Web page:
Were our parents fit? Why didn’t they do better for us? The thing is, at least with my mom (I’m not speaking for his dad), I truly believe that she did the best she knew how. That’s not putting her down. She and her three siblings pulled up stakes and moved at least once every school year until she was in high school. Back and forth between Virginia and Michigan. Papaw couldn’t find work in Tazewell, so he found it in Detroit; Mamaw, despite the abuses suffered at the hands of my great-grandfather, Granddaddy Vance, throughout her life, but especially as a child, couldn’t break free from intense homesickness. So, Papaw Little would work two and three jobs at a time in Detroit, leaving Mamaw to deal with their four children on her own mostly, so when she said it was time to move back to Tazewell (which she inevitably would), they would have something to live on for a while when they got back there. And she was not really mentally equipped to do raise four children mostly alone in a positive way. It was a cycle – and not one that I cared to continue, which is why Russ and I opted not to have children. I loved my family, but I couldn’t justify bringing another generation into the madness that seemed to follow me my whole childhood and teenage years.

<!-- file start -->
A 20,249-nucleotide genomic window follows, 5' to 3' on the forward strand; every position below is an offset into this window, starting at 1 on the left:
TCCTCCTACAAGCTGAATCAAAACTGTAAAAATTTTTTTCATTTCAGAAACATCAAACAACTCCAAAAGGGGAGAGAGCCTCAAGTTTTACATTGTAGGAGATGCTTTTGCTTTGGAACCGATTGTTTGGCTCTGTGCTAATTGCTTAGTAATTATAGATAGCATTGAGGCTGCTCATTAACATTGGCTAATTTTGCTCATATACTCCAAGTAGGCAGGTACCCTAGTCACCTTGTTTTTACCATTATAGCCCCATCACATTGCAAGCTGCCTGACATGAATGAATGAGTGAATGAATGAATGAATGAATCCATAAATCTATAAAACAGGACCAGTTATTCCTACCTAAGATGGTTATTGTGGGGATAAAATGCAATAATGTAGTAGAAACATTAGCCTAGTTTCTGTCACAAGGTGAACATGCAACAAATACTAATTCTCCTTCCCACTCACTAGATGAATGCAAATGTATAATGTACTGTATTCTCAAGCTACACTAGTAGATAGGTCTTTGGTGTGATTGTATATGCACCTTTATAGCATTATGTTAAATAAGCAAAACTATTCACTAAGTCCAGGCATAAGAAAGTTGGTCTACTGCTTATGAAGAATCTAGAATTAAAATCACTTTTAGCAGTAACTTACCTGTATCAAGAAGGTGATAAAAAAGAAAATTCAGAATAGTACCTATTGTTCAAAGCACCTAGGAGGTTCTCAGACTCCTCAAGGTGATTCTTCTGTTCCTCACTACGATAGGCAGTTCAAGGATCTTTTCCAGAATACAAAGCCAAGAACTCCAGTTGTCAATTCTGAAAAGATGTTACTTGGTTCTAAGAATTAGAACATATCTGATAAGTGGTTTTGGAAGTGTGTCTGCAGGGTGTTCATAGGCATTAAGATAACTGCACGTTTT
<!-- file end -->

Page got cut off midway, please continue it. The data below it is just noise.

School and writing saved my life. Well, God saved my life – school and writing were my safe havens. Had it not been for some amazingly awesome teachers who nurtured me in ways my family didn’t understand how to nurture, I honestly don’t believe I would be alive today. Susan Whittaker and Carol Hart, especially, did everything in their power to help me succeed in high school and get to college, where life became something that I never comprehended it could be. There were some tough years where I, too, had to work two jobs to survive and pay bills on time, but I had a strong work ethic, instilled in me by Mom and Papaw Little. I did whatever needed to be done to stand on my own. I learned that from Mom, who was so strong and stubbornly independent in my younger years. It meant that she was absent from my life sometimes when I needed her, but I always had Mamaw and Papaw. Mom once said to me, “I didn’t raise you. Your Mamaw and Papaw didn’t raise you. I reckon you pretty much raised yourself.” And yes, I think, sometimes, maybe I did. But it taught me how to survive. It taught me to appreciate what I had, but never to stop working for what I wanted. I sometimes look at my younger sister, who, to her credit, has had to do a lot of growing up and adjusting to reality herself in the five years that Mom has been gone, and am blown away by how differently we were raised. Sarah has had to do a lot of very difficult “adulting” in the past five years. Which is unfortunate – she should have been allowed to and expected to have done that as she was physically growing up, not when her world turned upside down due to losing her parents.